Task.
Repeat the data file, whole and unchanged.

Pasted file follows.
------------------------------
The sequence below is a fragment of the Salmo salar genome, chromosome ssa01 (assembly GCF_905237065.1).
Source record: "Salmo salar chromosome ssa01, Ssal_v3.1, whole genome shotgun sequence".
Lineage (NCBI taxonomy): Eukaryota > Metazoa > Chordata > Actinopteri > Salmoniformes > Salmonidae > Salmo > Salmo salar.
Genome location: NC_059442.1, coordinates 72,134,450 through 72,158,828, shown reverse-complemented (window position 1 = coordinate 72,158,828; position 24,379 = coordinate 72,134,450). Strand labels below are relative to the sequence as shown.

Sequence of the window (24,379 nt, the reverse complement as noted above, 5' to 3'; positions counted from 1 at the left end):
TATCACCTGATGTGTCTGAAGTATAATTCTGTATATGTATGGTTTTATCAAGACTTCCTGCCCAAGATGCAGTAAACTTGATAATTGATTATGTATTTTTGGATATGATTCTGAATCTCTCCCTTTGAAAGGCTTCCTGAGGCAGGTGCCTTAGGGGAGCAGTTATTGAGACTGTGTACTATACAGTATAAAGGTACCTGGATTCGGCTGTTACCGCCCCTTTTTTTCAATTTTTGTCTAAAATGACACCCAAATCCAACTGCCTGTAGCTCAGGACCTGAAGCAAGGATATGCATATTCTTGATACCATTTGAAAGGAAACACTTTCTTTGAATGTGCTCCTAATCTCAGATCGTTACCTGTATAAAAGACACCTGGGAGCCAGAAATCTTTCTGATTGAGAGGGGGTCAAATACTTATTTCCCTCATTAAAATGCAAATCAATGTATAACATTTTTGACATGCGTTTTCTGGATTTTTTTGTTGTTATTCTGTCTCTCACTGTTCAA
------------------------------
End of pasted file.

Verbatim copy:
The sequence below is a fragment of the Salmo salar genome, chromosome ssa01 (assembly GCF_905237065.1).
Source record: "Salmo salar chromosome ssa01, Ssal_v3.1, whole genome shotgun sequence".
Lineage (NCBI taxonomy): Eukaryota > Metazoa > Chordata > Actinopteri > Salmoniformes > Salmonidae > Salmo > Salmo salar.
Genome location: NC_059442.1, coordinates 72,134,450 through 72,158,828, shown reverse-complemented (window position 1 = coordinate 72,158,828; position 24,379 = coordinate 72,134,450). Strand labels below are relative to the sequence as shown.

Sequence of the window (24,379 nt, the reverse complement as noted above, 5' to 3'; positions counted from 1 at the left end):
TATCACCTGATGTGTCTGAAGTATAATTCTGTATATGTATGGTTTTATCAAGACTTCCTGCCCAAGATGCAGTAAACTTGATAATTGATTATGTATTTTTGGATATGATTCTGAATCTCTCCCTTTGAAAGGCTTCCTGAGGCAGGTGCCTTAGGGGAGCAGTTATTGAGACTGTGTACTATACAGTATAAAGGTACCTGGATTCGGCTGTTACCGCCCCTTTTTTTCAATTTTTGTCTAAAATGACACCCAAATCCAACTGCCTGTAGCTCAGGACCTGAAGCAAGGATATGCATATTCTTGATACCATTTGAAAGGAAACACTTTCTTTGAATGTGCTCCTAATCTCAGATCGTTACCTGTATAAAAGACACCTGGGAGCCAGAAATCTTTCTGATTGAGAGGGGGTCAAATACTTATTTCCCTCATTAAAATGCAAATCAATGTATAACATTTTTGACATGCGTTTTCTGGATTTTTTTGTTGTTATTCTGTCTCTCACTGTTCAA